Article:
The Iranian parliament, Majlis, in an unprecedented move today formally summoned President Ahmadinejad to answer questions on his leadership abilities to perform the duties of the office of the president.
Among other things, the MPs have asked Ahmadinejad to explain his 11-day boycott of the office of the presidency last April when the supreme leader reinstated the minister of intelligence who earlier had been fired by him. They are also questioning his support for his chief of staff, Esfandiar Rahim Mashaie, and his promotion of the supremacy of the Iranian nationalism over Islam as the unifying force for the country.
In total, the MPs have asked 10 questions and the president is now obliged to appear in front of Majlis within a month to present his answers, and defend his policies and his leadership. Below are the summaries of the issues brought under question by the MPs:
- President’s 11-day boycott of his office after Ayatollah Khamenei reinstated the minister of intelligence that had been earlier fired by him.
- Continued support of his chief of staff, Esfandiar Rahim Mashaie, especially regarding his promotion of Iranian nationalism as opposed to Islam.
- Explanation of a comment made by Ahmadinejad that the Majlis is not the country’s watchdog.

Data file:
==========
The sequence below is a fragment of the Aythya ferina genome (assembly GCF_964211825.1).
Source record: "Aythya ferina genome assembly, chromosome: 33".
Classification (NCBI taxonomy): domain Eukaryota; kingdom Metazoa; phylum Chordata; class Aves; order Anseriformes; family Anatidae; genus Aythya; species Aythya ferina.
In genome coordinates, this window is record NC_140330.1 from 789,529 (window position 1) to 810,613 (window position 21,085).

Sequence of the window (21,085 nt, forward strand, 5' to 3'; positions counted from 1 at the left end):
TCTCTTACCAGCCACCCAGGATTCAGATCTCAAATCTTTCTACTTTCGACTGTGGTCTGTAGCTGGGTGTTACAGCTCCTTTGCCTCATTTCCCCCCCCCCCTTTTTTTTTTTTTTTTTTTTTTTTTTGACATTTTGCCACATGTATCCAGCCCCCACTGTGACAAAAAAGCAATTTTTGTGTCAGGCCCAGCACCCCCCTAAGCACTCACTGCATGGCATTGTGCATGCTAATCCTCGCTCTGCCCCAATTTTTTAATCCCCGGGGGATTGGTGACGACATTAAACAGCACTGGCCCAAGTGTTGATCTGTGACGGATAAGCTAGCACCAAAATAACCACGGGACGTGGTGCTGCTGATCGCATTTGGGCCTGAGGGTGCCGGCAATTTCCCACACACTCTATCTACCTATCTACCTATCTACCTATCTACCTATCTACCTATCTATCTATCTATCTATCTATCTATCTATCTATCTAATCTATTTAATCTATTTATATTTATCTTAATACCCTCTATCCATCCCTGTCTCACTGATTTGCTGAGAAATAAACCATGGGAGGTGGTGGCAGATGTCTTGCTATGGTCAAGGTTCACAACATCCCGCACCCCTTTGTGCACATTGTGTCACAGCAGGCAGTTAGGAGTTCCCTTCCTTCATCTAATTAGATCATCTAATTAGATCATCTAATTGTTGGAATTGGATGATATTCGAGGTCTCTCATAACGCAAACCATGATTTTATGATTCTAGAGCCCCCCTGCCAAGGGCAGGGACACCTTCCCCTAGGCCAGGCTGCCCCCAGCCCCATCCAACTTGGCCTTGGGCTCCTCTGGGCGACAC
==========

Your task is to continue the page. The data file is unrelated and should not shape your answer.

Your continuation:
- The president’s lack of support for the laws covering women’s dress and their hijab in the Islamic Republic; and the insistance that the hijab is only a cultural issue.
- The government's failure to grow the economy, considering that the rate of growth according to IMF is at 3%, while the government’s own goal was at 8%.
- The government’s failure to support the industrial and agricultural sectors as demanded and made into law by Majlis during the implementation of the subsidies reform program, leading to widespread rise in prices of goods and services in the country, and endangering businesses.
- The government’s failure to support and expand the metro rail systems in the big cities, as required by Majlis; especially during a period of removal of gasoline subsidies, creating hardship for the public in need of transportation.
- The government’s failure to provide a detailed report on what has happened to a $1.2 billion fund to promote cultural initiatives in the last fiscal year.
- The refusal of the government to introduce a minister for youth and sports for more than five months after Majlis created the portfolio.
- The dismissal of the minister of foreign affairs, Manuchehr Mottaki, while he was on an official visit to Senegal.